The American Midwest is essentially the granary of the world, supplying corn, wheat and other crops to markets from Chile to China. But all that food doesn't grow by itself. In 2006 U.S. farmers used more than 21 million tons of nitrogen, phosphorus and other fertilizers to boost their crops, and all those chemicals have consequences far beyond the immediate area. When the spring rains come, fertilizer from Midwestern farms drains into the Mississippi river system and down to Louisiana, where the agricultural sewage pours into the Gulf of Mexico. Just as fertilizer speeds the growth of plants on land, the chemicals enhance the rapid development of algae in the water. When the algae die and decompose, the process sucks all the oxygen out of the surrounding waters, leading to a hypoxic event better known as a "dead zone." The water becomes as barren as the surface of the moon. What sea life that can flee the zone does so; what can't, dies.
Since 1990 the dead zone, which begins in summer and lasts until early fall, has averaged about 6,046 sq. mi. But the threat is growing. A study released last week by scientists from Louisiana State University (LSU) and the Louisiana Universities Marine Consortium estimated that this year's dead zone would be more than 10,000 sq. mi., roughly the size of Massachusetts. But that prediction was made before massive floods hit the Midwest: with the flow of the Mississippi at dangerous levels, and with rains sweeping fertilizer off drowned farms, the dead zone could grow even bigger. The Louisiana fishing industry, the second largest in the nation, is already hurting, with shrimp catches falling in the dead zone's wake. The U.S. is not alone in grappling with this aquatic byproduct. As modern, chemically intensive agricultural practices spread around the globe, so does hypoxia; a 2004 U.N. report documents nearly 150 dead zones globally. But none compare to the black hole in the Gulf of Mexico. "This year would be the largest since we've started keeping records," says R. Eugene Turner, a zoologist with LSU who led the modeling effort. "It's definitely getting worse."
In response to the growing problem, the Environmental Protection Agency (EPA) along with several other federal groups and the governments of states that feed into the Mississippi released a plan of attack on Monday to reduce the Gulf's dead zone. The plan, an update of an effort launched in the waning days of the Clinton Administration in 2001, looks to harness state and federal action to reduce the flow of fertilizer into the Mississippi, much of which comes from agricultural sources that aren't covered by the regulations of the Clean Water Act. The ultimate goal is to shrink the size of the dead zone, averaged over five years, to 1,930 sq. mi. or less by 2015 considerably smaller than the 7,900 sq. mi. the zone reached last year. "This plan has greater accountability and specificity [than 2001]," says Benjamin Grumbles, the EPA's assistant administrator for water. "This is urgent."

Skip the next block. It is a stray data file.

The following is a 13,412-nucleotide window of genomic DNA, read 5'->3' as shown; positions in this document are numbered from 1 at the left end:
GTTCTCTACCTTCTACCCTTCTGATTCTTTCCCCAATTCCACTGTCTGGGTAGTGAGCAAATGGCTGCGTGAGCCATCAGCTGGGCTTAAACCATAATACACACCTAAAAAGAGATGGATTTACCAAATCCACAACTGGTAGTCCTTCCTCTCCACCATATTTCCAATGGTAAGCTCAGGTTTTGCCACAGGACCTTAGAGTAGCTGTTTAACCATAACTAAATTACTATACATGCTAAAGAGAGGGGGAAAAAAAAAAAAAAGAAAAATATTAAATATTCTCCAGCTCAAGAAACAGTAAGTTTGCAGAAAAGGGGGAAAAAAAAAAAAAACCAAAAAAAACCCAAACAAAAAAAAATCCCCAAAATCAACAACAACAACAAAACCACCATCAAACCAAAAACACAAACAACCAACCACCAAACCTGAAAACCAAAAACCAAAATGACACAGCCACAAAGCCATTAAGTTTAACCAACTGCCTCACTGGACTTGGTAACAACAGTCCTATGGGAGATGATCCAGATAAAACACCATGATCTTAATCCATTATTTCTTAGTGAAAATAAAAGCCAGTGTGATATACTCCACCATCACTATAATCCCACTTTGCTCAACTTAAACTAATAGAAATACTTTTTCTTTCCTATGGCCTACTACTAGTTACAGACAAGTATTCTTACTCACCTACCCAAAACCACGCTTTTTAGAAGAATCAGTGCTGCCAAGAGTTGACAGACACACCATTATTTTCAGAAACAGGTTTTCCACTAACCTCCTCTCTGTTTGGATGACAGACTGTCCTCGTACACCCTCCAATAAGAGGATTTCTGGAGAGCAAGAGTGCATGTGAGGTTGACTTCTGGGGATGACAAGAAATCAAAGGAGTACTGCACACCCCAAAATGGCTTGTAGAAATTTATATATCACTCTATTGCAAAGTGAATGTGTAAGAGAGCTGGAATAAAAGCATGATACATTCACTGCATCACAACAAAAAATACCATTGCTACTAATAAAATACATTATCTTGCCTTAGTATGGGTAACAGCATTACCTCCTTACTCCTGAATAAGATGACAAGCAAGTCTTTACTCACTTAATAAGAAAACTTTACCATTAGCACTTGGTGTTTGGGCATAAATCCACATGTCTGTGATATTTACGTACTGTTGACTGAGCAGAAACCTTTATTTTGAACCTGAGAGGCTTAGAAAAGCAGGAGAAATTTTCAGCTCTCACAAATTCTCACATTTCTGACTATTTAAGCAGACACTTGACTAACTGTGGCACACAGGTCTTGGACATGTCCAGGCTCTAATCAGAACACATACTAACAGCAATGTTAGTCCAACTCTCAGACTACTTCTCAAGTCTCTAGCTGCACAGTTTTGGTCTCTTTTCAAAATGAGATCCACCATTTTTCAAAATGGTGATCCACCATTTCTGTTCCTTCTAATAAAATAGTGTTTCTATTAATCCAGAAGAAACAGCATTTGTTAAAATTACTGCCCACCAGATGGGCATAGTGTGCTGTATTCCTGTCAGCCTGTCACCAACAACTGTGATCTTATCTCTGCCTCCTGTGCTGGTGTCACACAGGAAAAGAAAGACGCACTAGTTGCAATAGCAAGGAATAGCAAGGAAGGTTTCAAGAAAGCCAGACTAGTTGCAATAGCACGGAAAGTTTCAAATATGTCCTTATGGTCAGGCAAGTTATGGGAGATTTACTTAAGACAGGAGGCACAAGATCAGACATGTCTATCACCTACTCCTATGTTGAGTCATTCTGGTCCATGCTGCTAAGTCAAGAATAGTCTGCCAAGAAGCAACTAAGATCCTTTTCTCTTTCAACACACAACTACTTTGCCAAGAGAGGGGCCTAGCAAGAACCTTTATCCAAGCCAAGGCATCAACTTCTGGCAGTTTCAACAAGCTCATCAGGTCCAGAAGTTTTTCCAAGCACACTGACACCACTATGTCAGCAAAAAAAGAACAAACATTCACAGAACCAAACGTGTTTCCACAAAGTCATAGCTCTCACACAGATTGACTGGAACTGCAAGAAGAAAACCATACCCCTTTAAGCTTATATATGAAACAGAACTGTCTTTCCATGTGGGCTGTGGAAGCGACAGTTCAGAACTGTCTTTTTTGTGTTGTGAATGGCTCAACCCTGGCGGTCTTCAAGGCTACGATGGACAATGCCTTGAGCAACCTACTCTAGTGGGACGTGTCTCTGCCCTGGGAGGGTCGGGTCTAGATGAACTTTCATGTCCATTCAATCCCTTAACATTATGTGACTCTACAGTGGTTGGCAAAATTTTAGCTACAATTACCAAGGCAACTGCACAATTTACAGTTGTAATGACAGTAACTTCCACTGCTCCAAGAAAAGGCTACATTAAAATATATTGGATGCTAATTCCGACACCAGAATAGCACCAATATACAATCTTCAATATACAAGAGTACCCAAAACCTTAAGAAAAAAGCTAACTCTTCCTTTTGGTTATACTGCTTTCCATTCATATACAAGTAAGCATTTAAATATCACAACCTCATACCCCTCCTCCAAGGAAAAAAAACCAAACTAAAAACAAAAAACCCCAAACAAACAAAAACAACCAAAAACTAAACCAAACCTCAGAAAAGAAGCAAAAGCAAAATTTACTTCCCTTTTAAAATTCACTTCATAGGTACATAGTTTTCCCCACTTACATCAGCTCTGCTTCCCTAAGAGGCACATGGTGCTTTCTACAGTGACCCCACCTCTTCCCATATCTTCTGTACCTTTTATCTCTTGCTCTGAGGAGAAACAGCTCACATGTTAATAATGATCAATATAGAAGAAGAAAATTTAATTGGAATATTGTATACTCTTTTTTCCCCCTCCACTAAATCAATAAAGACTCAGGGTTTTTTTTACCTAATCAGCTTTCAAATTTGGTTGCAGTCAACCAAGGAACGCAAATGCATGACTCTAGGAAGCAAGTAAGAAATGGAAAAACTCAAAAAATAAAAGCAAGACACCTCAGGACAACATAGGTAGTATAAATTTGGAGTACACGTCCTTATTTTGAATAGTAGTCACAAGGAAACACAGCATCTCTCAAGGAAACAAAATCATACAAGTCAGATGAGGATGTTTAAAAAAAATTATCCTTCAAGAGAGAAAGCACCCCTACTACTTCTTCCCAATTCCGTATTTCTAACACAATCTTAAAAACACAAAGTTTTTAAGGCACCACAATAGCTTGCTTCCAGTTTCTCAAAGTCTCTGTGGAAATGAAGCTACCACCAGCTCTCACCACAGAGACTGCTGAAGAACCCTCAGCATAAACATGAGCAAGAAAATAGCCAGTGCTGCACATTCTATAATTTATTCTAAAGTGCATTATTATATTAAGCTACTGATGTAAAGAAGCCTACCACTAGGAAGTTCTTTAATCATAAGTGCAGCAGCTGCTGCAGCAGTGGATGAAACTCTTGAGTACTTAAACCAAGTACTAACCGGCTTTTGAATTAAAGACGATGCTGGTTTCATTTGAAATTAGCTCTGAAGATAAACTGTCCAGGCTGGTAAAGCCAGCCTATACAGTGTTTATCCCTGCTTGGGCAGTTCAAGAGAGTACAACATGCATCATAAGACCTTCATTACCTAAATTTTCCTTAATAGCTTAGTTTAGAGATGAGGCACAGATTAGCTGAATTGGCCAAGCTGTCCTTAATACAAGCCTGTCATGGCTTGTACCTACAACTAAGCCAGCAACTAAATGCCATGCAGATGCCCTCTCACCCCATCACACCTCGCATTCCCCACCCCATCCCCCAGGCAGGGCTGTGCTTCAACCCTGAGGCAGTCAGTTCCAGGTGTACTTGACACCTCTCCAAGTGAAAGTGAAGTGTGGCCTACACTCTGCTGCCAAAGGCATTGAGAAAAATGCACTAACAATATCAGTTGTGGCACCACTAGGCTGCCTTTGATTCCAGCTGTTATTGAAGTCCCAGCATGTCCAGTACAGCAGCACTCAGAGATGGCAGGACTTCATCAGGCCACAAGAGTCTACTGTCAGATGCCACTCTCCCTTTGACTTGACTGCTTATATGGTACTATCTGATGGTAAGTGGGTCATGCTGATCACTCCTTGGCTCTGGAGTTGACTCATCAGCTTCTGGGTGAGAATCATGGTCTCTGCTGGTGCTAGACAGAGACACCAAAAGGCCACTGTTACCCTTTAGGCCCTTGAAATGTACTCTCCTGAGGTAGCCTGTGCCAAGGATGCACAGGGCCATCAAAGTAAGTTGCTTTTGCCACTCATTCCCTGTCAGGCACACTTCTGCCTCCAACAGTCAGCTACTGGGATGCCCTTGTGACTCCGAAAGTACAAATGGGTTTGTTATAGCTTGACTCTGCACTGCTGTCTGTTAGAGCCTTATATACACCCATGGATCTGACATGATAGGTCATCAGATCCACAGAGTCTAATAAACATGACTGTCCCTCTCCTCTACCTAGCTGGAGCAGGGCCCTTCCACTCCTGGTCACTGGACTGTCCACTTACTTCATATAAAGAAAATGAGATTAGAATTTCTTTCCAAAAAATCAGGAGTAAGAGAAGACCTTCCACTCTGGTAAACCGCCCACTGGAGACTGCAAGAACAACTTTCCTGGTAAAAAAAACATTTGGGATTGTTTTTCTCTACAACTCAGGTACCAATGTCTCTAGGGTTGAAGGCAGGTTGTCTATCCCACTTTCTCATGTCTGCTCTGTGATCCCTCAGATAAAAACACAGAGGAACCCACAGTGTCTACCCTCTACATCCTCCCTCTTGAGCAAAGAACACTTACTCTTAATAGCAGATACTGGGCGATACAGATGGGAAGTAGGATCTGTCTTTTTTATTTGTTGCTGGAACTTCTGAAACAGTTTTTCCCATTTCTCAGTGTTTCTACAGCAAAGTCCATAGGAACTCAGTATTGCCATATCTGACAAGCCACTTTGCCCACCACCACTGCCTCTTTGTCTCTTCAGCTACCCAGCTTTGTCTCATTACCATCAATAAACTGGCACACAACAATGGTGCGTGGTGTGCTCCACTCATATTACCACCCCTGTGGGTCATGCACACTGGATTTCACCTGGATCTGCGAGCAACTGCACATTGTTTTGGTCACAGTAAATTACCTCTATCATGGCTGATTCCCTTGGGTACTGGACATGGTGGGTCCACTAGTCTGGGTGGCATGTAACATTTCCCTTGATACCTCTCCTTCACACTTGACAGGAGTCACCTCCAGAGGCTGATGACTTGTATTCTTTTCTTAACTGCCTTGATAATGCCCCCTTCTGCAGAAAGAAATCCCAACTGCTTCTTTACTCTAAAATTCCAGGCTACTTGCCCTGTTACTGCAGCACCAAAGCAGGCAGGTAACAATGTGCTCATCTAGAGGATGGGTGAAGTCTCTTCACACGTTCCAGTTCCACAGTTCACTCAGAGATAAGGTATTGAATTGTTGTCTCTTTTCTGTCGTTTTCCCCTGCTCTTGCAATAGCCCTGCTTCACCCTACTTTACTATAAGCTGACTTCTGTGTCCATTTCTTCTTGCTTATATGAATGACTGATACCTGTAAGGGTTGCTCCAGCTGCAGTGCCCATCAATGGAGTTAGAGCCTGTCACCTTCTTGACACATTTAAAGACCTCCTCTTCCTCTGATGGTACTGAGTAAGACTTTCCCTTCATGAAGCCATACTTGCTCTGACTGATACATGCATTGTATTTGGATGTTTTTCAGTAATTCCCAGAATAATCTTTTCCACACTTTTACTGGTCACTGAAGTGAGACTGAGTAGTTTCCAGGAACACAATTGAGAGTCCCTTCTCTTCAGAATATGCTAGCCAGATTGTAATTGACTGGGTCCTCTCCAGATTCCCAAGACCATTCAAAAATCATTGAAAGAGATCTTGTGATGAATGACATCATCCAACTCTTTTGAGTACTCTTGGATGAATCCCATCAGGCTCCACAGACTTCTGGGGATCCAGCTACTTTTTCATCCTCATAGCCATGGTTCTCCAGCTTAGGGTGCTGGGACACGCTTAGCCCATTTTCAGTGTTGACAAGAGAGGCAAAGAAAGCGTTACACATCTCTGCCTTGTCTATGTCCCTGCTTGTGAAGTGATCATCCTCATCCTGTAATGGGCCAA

But not so urgent that the government seems ready to spend what it would take to truly revive the dead zone. Although Grumbles points out that an action plan isn't the same thing as a budget allocation, there's little evidence that anyone is prepared to bear the financial burden of drastically reducing fertilizer runoff in the Midwest. (It doesn't help that 31 states feed into the Mississippi River basin, or that multiple federal agencies are involved with the dead-zone task force.) A 2007 report by the National Research Council called for more aggressive leadership by the EPA to coordinate and oversee state activities along the Mississippi, but the agency doesn't seem ready or able to seize that role. The plan itself reports that "resources are insufficient to gain the goals" of the task force. "We seem to be going in the opposite direction," says Donald Scavia, a professor of natural resources and the environment at the University of Michigan. "We don't seem committed to fixing the problem."
Not that it's an easy one to fix. Most of the nutrient pollution that ends up in the Gulf comes from the hundreds of thousands of farms in the Midwest. The only sure way to shrink the dead zone is to reduce the amount of fertilizer running off those farms. But thanks in part to the push for corn-based ethanol and the skyrocketing price of food crops, U.S. farmers are planting more acres for corn than they have since World War II including 15 million more acres last year than in 2006. Although there are measures farmers can take to limit fertilizer runoff, those changes are expensive, and there's little federal funding to support such conservation. The just-released action plan relies mostly on voluntary activities. "We need Congress to act as if this is going to get done," says Doug Daigle, a member of the task force. "The state governments will contribute, but this has to be initiated by the Federal Government."
Unfortunately, the dead zone isn't simply an environmental failure, but also a consequence of our national agricultural policy, which subsidizes farmers to grow vast, heavily fertilized quantities of corn and other grains. The pork-laden farm bill, which recently passed Congress over President George W. Bush's veto, will only worsen the problem. And even if we can begin to reduce the future flow of fertilizer, repeated dead zones are having a cumulative effect, with smaller amounts of nitrates and other chemicals in the Gulf having a larger hypoxic impact than in the past. "We have to decide how much we're willing to spend to save the Gulf fisheries," says Daigle. "Right now, we don't seem to be willing to invest much." Put simply, the Gulf is running out of air and we're running out of time to fix it.